This material is also available in a PDF format: Autism: Suggestions for families [331KB]

Please note: These suggestions are especially relevant for children with Asperger’s Syndrome and those with High Functioning Autism.

Children with autism spectrum disorders have difficulty understanding social conventions. They may not recognise others’ feelings or intentions. They may not understand reactions that most people would take for granted. These things affect their ability to relate well to others. It is also very common for children with autism spectrum disorders to have restricted or unusual interests. They are often concerned with small details.

How you can help

Parents and carers can help children to recognise social cues and expectations and learn appropriate responses. They can help children learn friendship skills and how to think about other people’s points of view. Setting up predictable routines is important for these children. Knowing what to expect helps them deal better with change.

Check for meaning

Make allowances for your child’s difficulties with language. Make sure that he or she has understood the meaning of what you are trying to say, especially when talking about emotions or things that do not have an obvious meaning. Be careful about using sarcasm, mottos and slang.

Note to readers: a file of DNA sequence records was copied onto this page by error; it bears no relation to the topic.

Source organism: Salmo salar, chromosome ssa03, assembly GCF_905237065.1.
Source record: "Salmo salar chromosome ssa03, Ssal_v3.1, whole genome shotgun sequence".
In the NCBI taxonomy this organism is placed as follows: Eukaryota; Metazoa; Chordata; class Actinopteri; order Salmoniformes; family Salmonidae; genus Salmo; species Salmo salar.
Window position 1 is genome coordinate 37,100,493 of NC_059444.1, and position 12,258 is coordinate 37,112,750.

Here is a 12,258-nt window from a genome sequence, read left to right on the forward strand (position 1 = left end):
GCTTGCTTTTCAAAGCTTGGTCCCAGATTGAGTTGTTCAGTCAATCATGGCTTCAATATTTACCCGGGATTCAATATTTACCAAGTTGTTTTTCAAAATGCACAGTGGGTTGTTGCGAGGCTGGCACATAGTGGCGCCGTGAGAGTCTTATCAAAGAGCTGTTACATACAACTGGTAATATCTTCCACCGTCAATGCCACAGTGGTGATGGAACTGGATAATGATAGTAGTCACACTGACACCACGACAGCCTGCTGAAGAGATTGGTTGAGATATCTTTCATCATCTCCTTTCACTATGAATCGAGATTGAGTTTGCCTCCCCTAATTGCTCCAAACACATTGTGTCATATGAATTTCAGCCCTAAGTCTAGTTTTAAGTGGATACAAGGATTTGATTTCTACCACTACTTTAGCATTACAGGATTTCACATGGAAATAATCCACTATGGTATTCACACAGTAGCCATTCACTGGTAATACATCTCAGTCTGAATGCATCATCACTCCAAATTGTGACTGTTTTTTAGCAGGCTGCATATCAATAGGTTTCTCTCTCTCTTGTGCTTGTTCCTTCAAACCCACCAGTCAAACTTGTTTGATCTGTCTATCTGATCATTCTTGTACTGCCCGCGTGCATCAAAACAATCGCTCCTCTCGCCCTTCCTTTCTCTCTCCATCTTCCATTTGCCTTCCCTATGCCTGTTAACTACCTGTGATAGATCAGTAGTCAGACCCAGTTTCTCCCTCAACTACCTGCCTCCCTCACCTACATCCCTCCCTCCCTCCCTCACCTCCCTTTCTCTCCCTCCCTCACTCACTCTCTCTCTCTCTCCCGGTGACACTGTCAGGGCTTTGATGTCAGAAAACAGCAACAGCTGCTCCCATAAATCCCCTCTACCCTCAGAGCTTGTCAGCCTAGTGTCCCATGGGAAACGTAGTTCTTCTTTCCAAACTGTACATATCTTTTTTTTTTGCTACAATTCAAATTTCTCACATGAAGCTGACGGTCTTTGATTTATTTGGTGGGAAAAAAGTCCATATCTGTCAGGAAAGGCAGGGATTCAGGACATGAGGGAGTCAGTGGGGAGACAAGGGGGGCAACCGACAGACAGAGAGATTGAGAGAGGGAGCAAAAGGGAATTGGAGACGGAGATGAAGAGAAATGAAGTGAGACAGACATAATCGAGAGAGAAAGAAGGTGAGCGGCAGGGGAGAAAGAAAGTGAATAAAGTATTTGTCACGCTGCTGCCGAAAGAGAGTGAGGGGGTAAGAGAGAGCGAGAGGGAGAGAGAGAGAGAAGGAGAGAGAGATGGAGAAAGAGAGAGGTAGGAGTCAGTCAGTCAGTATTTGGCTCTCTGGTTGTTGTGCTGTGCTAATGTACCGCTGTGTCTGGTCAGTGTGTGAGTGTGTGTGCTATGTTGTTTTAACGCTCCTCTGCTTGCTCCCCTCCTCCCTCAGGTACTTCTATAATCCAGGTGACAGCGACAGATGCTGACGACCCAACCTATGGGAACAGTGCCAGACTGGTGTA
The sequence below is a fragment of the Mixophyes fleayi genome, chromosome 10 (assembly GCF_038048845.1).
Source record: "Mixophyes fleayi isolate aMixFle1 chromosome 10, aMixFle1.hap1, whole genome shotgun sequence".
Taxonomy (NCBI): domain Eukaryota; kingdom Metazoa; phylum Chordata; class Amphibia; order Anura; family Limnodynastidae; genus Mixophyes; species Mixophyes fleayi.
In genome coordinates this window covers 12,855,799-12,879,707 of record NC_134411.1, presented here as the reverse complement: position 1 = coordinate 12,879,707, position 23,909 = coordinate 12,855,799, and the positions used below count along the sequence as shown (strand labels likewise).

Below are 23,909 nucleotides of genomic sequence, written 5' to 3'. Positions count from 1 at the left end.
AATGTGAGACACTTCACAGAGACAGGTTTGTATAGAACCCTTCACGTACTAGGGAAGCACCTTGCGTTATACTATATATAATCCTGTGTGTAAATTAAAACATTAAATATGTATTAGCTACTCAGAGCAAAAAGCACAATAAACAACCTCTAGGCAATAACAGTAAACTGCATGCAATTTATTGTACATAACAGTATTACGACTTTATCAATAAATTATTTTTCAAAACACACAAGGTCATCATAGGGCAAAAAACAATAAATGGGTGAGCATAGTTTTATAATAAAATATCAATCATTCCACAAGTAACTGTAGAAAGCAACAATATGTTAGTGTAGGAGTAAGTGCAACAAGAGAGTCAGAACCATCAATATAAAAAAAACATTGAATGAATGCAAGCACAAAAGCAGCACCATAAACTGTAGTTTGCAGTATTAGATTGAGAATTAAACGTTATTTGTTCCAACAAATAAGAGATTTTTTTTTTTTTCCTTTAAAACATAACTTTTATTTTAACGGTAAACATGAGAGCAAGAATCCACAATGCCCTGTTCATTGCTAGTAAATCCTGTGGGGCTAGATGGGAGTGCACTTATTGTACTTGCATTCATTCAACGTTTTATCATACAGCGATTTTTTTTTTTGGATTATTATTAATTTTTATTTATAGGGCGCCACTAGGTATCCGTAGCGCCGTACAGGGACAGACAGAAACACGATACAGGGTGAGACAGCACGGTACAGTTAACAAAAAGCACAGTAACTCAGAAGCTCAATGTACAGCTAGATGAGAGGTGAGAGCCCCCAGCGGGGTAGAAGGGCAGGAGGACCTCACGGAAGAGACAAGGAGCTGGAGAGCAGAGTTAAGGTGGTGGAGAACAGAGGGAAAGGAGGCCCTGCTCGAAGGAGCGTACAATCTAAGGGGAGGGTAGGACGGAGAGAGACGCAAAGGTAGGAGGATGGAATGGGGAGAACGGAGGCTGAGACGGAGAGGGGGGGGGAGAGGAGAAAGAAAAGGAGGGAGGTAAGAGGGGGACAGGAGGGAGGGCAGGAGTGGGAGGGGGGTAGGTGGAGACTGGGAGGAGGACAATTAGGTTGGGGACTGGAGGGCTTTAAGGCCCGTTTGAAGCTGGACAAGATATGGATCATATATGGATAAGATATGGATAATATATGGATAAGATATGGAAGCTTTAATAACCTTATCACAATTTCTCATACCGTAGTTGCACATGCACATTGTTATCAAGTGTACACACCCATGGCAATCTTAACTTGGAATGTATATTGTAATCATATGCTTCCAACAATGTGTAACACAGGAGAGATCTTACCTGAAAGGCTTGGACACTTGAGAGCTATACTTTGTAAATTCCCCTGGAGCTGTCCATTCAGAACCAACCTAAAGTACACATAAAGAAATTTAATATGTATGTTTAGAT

Teach how to recognise nonverbal cues

Help your child to pick up on people’s nonverbal emotional communications by commenting on them yourself. For example, you could explain the link between observed behaviour and emotions: “Your brother is running around a lot. Maybe he is excited.”

Teach social skills
Help children to recognise how the other person is responding, for example, when they are talking too much. Teach them to ask questions of the other person as well as just talking to them. Teach children about turn taking and sharing in games. It may also be helpful to teach your child to ‘lose gracefully’ when playing games. 

Provide social opportunities

Provide opportunities for your child to meet and play with children of the same age. Select activities that you know will be within their capabilities. For example, a specific activity such as a trip to the movies with a friend may be more successful for your child than a sleep-over where plans and expectations are not as clear. You may need to be actively involved to help your child succeed with social events.

Teach social problem-solving

Help children learn social problem-solving skills. When things go wrong, talk with your child about what he or she was doing and feeling, what others were doing and feeling and what he or she could do next time to get a different result.

Have regard for the child’s point of view

The way children with autism spectrum disorders think about their world is different from usual expectations. Understanding the child’s perspective helps with establishing appropriate and effective consequences for problem behaviours.

Use positive discipline

Try to use positive feedback and praise for appropriate behaviour. Positive discipline works better than punishment for helping children to change their behaviour.